Lulz Security, which was allegedly behind the attack on Arizona police website, CIA website, US Senate website, SonyPictures and many more government sites around the globe, claimed the responsibility for the attack through their Twitter account.
"We have joy we have fun, we have messed up Murdoch's Sun," LulzSec tweeted.
The fake news about Murdoch's death came a day before he is to appear in parliament over the phone hacking scandal, that resulted in shutting down the 168-year-old tabloid 'News of The World' and the resignation and arrest of its then editor in chief and former CEO Rebekah Brooks.
Users who entered The Sun's website was greeted with the story with a headline "Media moguls body discovered".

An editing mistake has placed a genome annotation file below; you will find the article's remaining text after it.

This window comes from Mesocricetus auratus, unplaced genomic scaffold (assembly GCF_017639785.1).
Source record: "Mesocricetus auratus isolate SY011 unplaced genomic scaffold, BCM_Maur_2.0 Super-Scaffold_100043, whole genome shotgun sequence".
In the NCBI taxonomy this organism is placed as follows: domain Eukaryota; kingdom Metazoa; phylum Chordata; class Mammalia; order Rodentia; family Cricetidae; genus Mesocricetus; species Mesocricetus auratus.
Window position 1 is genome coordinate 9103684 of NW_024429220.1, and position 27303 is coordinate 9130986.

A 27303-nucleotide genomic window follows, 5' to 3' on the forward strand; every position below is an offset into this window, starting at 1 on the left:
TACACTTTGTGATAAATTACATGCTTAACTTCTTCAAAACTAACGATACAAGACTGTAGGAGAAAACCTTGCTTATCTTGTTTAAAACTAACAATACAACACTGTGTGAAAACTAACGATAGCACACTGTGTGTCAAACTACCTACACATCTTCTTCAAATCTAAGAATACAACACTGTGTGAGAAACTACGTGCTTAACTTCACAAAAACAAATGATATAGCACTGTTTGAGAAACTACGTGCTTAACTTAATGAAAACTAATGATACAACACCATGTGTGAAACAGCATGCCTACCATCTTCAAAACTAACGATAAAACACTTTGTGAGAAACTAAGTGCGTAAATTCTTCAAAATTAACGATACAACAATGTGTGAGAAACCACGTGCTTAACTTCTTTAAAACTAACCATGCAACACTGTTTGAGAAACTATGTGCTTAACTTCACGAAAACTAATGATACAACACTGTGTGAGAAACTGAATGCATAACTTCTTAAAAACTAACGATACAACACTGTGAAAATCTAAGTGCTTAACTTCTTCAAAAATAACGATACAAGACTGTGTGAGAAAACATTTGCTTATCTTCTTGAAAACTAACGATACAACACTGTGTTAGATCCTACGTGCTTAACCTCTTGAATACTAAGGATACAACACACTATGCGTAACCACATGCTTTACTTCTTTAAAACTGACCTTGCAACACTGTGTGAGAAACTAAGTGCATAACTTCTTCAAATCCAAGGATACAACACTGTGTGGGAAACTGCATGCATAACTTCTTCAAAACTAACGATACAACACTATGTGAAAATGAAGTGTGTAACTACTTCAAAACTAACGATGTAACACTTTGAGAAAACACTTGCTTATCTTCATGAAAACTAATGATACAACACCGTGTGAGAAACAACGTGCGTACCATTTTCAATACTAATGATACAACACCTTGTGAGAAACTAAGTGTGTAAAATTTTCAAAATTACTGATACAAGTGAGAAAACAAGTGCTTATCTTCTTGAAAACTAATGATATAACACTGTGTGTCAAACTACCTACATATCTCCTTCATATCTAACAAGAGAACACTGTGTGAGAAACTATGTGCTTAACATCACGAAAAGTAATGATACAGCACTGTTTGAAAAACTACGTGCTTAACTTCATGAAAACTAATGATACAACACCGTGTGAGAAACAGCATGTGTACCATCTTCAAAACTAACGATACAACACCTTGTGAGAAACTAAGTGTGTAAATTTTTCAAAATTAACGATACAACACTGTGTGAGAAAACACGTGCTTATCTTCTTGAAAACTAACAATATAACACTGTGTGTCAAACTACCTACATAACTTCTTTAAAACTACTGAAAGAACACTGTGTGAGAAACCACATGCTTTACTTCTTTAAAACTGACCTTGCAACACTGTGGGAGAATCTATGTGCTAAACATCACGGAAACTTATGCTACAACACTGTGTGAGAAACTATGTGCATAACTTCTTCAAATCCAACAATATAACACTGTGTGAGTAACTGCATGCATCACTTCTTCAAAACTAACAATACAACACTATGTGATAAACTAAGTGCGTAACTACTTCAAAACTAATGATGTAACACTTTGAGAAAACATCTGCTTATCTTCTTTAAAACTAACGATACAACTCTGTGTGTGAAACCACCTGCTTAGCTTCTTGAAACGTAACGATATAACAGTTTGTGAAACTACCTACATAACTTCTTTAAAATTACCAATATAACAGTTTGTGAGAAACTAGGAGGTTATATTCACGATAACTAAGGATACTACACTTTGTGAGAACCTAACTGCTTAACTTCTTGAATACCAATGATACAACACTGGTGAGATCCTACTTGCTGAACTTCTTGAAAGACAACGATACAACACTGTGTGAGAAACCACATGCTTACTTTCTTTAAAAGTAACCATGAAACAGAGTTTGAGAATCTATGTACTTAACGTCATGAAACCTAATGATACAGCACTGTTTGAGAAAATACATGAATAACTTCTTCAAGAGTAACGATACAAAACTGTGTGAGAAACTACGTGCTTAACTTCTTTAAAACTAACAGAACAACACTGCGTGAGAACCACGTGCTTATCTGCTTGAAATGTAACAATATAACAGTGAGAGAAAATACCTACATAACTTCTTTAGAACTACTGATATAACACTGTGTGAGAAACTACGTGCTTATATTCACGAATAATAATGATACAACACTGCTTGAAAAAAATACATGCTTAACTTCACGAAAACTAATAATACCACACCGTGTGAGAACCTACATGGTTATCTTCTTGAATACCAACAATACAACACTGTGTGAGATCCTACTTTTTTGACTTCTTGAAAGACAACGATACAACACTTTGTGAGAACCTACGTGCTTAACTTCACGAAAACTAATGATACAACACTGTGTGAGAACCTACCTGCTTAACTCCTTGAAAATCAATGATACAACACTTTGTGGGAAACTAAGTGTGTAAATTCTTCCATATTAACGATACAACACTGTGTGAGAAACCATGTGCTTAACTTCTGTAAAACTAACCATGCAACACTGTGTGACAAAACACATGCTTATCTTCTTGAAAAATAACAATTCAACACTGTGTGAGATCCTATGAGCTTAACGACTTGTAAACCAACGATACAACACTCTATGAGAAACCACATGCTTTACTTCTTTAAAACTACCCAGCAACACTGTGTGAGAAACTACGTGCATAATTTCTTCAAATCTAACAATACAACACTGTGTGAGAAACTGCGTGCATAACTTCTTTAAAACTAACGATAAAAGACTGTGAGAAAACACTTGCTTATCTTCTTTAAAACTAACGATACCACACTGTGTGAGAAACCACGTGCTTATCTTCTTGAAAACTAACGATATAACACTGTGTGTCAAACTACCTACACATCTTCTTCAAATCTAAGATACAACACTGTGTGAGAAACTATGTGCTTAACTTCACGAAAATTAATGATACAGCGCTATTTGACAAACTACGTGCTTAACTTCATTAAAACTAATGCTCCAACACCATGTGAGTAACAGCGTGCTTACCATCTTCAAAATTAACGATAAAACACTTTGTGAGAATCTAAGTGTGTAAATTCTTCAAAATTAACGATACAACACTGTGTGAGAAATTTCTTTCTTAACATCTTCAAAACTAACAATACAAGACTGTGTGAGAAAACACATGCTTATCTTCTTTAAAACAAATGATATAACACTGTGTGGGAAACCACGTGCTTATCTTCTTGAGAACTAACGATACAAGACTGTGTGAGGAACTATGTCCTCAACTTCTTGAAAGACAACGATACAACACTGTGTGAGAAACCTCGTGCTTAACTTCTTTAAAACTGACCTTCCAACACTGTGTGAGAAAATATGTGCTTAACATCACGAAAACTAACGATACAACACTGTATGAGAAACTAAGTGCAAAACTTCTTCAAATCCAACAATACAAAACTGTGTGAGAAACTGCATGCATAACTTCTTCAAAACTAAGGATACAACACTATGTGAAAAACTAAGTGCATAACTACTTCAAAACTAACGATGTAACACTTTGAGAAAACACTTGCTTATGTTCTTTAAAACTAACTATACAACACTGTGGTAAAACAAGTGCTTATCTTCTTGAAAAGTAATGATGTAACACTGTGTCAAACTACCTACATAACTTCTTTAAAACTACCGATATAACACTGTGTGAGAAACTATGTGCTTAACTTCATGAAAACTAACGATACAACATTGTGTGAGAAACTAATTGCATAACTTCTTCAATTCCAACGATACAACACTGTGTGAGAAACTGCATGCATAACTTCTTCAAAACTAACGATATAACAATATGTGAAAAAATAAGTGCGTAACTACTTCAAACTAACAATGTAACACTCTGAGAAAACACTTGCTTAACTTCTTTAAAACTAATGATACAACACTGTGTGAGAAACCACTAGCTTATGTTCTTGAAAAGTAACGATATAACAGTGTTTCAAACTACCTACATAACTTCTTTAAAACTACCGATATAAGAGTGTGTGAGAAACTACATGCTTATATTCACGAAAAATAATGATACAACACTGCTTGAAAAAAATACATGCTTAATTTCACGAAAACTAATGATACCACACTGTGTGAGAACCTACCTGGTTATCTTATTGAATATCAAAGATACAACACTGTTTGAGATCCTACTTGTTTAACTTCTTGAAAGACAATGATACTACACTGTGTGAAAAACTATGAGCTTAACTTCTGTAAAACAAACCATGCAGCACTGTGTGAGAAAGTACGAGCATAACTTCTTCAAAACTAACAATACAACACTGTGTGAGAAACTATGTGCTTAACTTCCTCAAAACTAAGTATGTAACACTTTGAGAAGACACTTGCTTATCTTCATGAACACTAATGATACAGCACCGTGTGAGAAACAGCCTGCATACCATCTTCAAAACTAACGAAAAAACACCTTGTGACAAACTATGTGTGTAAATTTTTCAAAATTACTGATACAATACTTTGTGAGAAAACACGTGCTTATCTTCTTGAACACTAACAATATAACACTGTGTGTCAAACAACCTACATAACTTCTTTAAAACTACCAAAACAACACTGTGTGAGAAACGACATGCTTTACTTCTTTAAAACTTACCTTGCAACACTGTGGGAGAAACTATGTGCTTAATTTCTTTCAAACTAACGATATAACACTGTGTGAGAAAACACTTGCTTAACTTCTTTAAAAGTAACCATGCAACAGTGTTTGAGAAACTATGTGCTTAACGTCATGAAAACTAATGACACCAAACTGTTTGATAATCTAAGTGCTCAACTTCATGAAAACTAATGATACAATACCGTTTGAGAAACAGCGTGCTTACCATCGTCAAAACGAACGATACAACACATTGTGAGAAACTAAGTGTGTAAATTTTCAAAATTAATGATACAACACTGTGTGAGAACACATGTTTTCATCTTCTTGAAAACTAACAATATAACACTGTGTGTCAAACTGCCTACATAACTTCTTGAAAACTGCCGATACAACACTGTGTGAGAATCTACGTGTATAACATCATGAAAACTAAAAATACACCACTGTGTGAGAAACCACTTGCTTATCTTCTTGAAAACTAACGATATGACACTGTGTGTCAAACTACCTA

The story continued: "Murdoch, aged 80, has said to have ingested a large quantity of palladium before stumbling into his famous topiary garden late last night, passing out in the early hours of the morning."
LulzSec also claimed that they had hacked other websites run by News International. Media reported that error message was showed while trying to login to the website of The Times, a News International paper, as well as News International's home page.
The latest attack came a few days after LulzSec announced its retirement form hacking. The hacker group told that members were bored of hacking. "It's time to say bon voyage. Our planned 50-day cruise has expired, and we must now sail into the distance," LulzSec said in a post.
Meanwhile, News International said that it was looking into the matter. "We are aware and our technical teams are working on it," said News Corp. spokeswoman Daisy Dunlop.